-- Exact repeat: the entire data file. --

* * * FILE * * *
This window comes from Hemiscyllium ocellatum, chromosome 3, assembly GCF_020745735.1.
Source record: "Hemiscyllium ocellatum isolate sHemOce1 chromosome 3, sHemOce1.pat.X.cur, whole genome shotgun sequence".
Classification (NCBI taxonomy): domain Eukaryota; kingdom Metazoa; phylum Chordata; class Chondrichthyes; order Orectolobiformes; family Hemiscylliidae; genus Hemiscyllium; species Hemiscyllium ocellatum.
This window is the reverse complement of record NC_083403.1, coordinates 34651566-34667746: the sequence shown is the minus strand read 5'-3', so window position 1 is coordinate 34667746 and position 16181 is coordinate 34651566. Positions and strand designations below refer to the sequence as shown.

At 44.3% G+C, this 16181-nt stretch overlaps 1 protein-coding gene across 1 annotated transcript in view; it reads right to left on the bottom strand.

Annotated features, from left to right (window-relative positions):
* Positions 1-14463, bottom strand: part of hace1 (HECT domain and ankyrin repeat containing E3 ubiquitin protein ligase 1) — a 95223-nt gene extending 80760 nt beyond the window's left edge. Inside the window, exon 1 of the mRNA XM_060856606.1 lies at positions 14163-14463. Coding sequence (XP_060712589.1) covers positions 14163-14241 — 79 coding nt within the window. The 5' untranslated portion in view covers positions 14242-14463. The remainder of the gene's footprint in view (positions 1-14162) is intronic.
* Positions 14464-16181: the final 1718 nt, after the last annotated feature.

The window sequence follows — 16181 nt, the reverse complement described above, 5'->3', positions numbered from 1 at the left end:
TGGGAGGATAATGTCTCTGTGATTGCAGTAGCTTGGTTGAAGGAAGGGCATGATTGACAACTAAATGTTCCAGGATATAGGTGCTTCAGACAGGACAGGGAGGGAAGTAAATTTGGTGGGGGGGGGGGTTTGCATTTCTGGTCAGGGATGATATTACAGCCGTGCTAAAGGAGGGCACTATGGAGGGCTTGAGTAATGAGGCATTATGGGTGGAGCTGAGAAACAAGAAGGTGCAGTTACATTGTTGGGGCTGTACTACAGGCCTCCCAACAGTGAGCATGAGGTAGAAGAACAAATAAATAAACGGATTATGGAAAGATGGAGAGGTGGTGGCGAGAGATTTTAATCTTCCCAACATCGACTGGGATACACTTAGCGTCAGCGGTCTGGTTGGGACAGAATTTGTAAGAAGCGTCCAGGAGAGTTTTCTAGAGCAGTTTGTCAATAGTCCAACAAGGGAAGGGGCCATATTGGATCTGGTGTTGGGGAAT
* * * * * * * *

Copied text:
This window comes from Hemiscyllium ocellatum, chromosome 3, assembly GCF_020745735.1.
Source record: "Hemiscyllium ocellatum isolate sHemOce1 chromosome 3, sHemOce1.pat.X.cur, whole genome shotgun sequence".
Classification (NCBI taxonomy): domain Eukaryota; kingdom Metazoa; phylum Chordata; class Chondrichthyes; order Orectolobiformes; family Hemiscylliidae; genus Hemiscyllium; species Hemiscyllium ocellatum.
This window is the reverse complement of record NC_083403.1, coordinates 34651566-34667746: the sequence shown is the minus strand read 5'-3', so window position 1 is coordinate 34667746 and position 16181 is coordinate 34651566. Positions and strand designations below refer to the sequence as shown.

At 44.3% G+C, this 16181-nt stretch overlaps 1 protein-coding gene across 1 annotated transcript in view; it reads right to left on the bottom strand.

Annotated features, from left to right (window-relative positions):
* Positions 1-14463, bottom strand: part of hace1 (HECT domain and ankyrin repeat containing E3 ubiquitin protein ligase 1) — a 95223-nt gene extending 80760 nt beyond the window's left edge. Inside the window, exon 1 of the mRNA XM_060856606.1 lies at positions 14163-14463. Coding sequence (XP_060712589.1) covers positions 14163-14241 — 79 coding nt within the window. The 5' untranslated portion in view covers positions 14242-14463. The remainder of the gene's footprint in view (positions 1-14162) is intronic.
* Positions 14464-16181: the final 1718 nt, after the last annotated feature.

The window sequence follows — 16181 nt, the reverse complement described above, 5'->3', positions numbered from 1 at the left end:
TGGGAGGATAATGTCTCTGTGATTGCAGTAGCTTGGTTGAAGGAAGGGCATGATTGACAACTAAATGTTCCAGGATATAGGTGCTTCAGACAGGACAGGGAGGGAAGTAAATTTGGTGGGGGGGGGGGTTTGCATTTCTGGTCAGGGATGATATTACAGCCGTGCTAAAGGAGGGCACTATGGAGGGCTTGAGTAATGAGGCATTATGGGTGGAGCTGAGAAACAAGAAGGTGCAGTTACATTGTTGGGGCTGTACTACAGGCCTCCCAACAGTGAGCATGAGGTAGAAGAACAAATAAATAAACGGATTATGGAAAGATGGAGAGGTGGTGGCGAGAGATTTTAATCTTCCCAACATCGACTGGGATACACTTAGCGTCAGCGGTCTGGTTGGGACAGAATTTGTAAGAAGCGTCCAGGAGAGTTTTCTAGAGCAGTTTGTCAATAGTCCAACAAGGGAAGGGGCCATATTGGATCTGGTGTTGGGGAAT